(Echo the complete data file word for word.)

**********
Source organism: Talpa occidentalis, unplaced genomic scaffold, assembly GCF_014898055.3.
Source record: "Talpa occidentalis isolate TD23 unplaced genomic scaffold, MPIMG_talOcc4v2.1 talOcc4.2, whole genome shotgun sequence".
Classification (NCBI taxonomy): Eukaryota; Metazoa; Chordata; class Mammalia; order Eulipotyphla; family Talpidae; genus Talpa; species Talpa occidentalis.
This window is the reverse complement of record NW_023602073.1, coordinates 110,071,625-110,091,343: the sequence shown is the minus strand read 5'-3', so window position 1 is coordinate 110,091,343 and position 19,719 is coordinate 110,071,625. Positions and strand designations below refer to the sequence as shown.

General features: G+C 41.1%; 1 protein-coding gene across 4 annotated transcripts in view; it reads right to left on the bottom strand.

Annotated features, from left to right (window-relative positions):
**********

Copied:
Source organism: Talpa occidentalis, unplaced genomic scaffold, assembly GCF_014898055.3.
Source record: "Talpa occidentalis isolate TD23 unplaced genomic scaffold, MPIMG_talOcc4v2.1 talOcc4.2, whole genome shotgun sequence".
Classification (NCBI taxonomy): Eukaryota; Metazoa; Chordata; class Mammalia; order Eulipotyphla; family Talpidae; genus Talpa; species Talpa occidentalis.
This window is the reverse complement of record NW_023602073.1, coordinates 110,071,625-110,091,343: the sequence shown is the minus strand read 5'-3', so window position 1 is coordinate 110,091,343 and position 19,719 is coordinate 110,071,625. Positions and strand designations below refer to the sequence as shown.

General features: G+C 41.1%; 1 protein-coding gene across 4 annotated transcripts in view; it reads right to left on the bottom strand.

Annotated features, from left to right (window-relative positions):